The basic concept of a charitable organisation is of course well understood. On a legal level, an officially established body is focused on an activity that is designed to promote social well-being and hence does not exist to make a profit. Their finances are open and public, and often they also have income that comes via donations. As a recognition of such an endeavour, organisations that meet the criteria laid out by UK charity law are exempt from tax, and rightly so.
OK, so it gets a bit complicated legally. The law varies between England, Scotland and Northern Ireland, but basically the principle remains the same. Charities are required to register with the appropriate regulator for their jurisdiction in order to gain the taxation exemption benefits, but there are sensible exceptions. For example if an organisation’s income does not exceed £5,000 then the charity commission is not interested, but they can still register directly with the tax body HMRC to receive a tax free status. (The Charities act of 2006 enabled that to happen for smaller charities).
For historical reasons there are some charities that have been operating by Royal Charter, so they also get a tax exception. For example The King’s School, Canterbury was established in 597 … yes that is 597 not 1597. This school was established not too long after the fall of the Roman empire, and so that is a charity that has been operating for over 1,400 years.
Charities that promote BS
Beyond the outright fraudulent, which I’ll skip over, there are some charitable organisations that are run by people with the very best of motives and they sincerely believe that they are doing good. Unfortunately, the stuff they promote is well-established as BS. I’m specifically thinking of alternative medicine.
For example, if you are promoting a cure for cancer, but don’t have any evidence that what you offer actually works, then you can still register as a charity and promote quackery under the banner of an official Charitable Status. People would of course assume that if a body has a charitable status, then what is on offer must be something that actually works.
This was a well-recognised problem, and so there has been a long running two year consultation on this issue. It has now concluded and new Guidelines have been issued …
Updated approach to assessing applications from organisations promoting complementary and alternative therapies
Our guidance is now clearer that CAM organisations applying to register as charities will need to provide evidence that matches the claims that they make in order to demonstrate that they provide public benefit:
those organisations that claim to treat or cure a disease or condition will need to provide appropriate scientific evidence.
those organisations that instead claim to provide comfort and relief to patients, may be able to rely on other types of evidence, such as reports by patients, or observational studies based on patient responses, to demonstrate their public benefit.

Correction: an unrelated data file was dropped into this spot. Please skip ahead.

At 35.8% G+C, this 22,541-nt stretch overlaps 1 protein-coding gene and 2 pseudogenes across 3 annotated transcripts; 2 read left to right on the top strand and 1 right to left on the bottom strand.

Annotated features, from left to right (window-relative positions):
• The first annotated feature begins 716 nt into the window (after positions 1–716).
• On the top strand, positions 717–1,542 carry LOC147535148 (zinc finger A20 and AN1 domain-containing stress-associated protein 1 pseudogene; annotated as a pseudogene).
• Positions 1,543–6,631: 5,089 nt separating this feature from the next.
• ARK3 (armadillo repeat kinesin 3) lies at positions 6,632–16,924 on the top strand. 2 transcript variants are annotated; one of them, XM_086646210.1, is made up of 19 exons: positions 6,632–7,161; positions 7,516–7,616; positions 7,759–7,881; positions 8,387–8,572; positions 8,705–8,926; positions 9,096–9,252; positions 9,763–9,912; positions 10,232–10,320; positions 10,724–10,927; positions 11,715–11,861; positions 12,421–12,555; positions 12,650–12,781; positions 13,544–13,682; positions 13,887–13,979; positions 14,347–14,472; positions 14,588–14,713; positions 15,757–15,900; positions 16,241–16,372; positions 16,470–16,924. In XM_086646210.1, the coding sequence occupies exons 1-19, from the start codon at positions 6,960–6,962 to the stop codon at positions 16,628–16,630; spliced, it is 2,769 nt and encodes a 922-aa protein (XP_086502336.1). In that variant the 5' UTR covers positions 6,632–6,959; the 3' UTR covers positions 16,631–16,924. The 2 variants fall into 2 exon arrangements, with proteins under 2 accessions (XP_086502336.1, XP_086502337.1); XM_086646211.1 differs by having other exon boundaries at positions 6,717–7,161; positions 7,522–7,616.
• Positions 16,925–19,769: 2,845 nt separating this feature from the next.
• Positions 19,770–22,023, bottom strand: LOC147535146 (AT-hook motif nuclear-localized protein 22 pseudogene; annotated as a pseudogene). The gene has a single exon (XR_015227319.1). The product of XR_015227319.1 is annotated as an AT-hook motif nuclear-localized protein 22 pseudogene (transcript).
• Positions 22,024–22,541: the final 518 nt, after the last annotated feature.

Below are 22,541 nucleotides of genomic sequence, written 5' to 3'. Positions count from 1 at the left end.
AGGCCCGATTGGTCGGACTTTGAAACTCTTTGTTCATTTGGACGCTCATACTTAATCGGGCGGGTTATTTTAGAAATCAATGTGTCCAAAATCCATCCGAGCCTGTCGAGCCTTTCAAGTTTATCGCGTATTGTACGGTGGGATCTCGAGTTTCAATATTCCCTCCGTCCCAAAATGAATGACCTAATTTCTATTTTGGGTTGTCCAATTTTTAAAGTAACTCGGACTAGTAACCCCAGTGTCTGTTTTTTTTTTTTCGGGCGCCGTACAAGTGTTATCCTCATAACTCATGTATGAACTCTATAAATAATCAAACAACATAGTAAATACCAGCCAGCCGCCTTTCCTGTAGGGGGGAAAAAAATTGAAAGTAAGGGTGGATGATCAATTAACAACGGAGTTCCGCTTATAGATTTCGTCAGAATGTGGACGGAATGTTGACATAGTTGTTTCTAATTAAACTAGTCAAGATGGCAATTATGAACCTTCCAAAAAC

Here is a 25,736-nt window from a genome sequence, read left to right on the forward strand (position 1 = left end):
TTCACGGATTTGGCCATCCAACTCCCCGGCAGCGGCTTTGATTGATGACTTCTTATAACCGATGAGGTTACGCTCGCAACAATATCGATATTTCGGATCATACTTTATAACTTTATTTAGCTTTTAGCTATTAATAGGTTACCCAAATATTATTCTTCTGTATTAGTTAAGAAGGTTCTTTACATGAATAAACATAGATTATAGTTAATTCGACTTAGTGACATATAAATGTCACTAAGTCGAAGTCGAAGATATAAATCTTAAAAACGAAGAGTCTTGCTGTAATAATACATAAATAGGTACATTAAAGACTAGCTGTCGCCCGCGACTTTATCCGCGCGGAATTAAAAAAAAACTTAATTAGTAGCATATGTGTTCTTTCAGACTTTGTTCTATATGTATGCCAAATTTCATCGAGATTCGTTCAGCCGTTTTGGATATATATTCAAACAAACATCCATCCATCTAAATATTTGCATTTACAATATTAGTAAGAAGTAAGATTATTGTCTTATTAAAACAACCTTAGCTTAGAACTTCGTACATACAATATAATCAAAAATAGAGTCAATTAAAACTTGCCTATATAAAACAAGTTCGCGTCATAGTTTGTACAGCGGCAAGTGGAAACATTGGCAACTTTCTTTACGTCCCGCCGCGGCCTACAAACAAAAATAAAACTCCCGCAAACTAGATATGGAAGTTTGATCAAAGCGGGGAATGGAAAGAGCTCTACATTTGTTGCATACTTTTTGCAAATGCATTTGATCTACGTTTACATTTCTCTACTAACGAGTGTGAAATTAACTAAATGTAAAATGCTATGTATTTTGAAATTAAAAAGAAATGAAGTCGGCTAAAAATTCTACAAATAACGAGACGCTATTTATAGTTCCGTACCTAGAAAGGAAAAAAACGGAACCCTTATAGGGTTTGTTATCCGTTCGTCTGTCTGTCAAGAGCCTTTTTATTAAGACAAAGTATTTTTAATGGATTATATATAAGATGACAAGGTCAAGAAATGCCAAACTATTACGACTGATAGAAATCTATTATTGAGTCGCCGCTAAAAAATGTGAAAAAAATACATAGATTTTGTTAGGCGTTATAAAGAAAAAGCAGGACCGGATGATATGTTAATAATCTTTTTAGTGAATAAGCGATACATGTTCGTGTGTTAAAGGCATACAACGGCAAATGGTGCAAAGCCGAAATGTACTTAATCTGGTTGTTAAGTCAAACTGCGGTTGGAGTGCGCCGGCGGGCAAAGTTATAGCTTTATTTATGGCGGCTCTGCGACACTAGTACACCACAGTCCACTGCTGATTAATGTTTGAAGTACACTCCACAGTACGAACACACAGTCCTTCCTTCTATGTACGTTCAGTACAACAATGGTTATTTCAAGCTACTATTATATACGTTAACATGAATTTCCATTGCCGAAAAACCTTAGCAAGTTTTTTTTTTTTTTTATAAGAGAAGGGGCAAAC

The updated guidance will reduce the risk of CAM organisations that cannot evidence the claims they make benefiting from charitable status.
It’s a step forward but does not resolve the issue. There is a considerable degree of wiggle room here.
Problem 1 – What exactly does “appropriate scientific evidence” actually mean? Will they apply the same standard that regular medical treatments are required to adhere to? The issue here is that this is not a defined standard.
Problem 2 – This is the primary problem. If a charity does not claim to cure, but instead claims to offer comfort or relief, then they don’t need to prove it scientifically at all. That’s a huge loophole, it is a license to officially continue promoting BS by simply watering down their claims a bit.
Various media stories have highlighted the new guidelines, for example …
The story quite rightly points out that Homeopathy is basically BS, and cites reliable sources for this …
There have been numerous reviews into the effectiveness of homeopathy, which official NHS guidelines describe as “a complementary or alternative medicine (CAM)” and they cite the House of Commons Science and Technology Committee, which said there is “no evidence that homeopathy is effective as a treatment for any health condition”.
The British Medical Association has previously described homeopathy as “witchcraft”, while the government’s chief scientific adviser, Sir Mark Walport, has dismissed it as “nonsense”, and the chief medical officer Dame Sally Davies has labelled it “rubbish”.
… and so they anticipate that CAM Charities will be stripped of their charitable status because they promote cures that don’t actually work.
Nope, sorry that not going to happen. While this change to the guidelines will stop the outright fraudulent claims of a cure, there is still sufficient wiggle room and so any and all quackery will simply declare that they offer comfort and/or relief and so they are back in business with a tax exempt status.
Bottom Line: No more extreme claims. That’s an improvement, but the BS will sadly continue, so we are not done.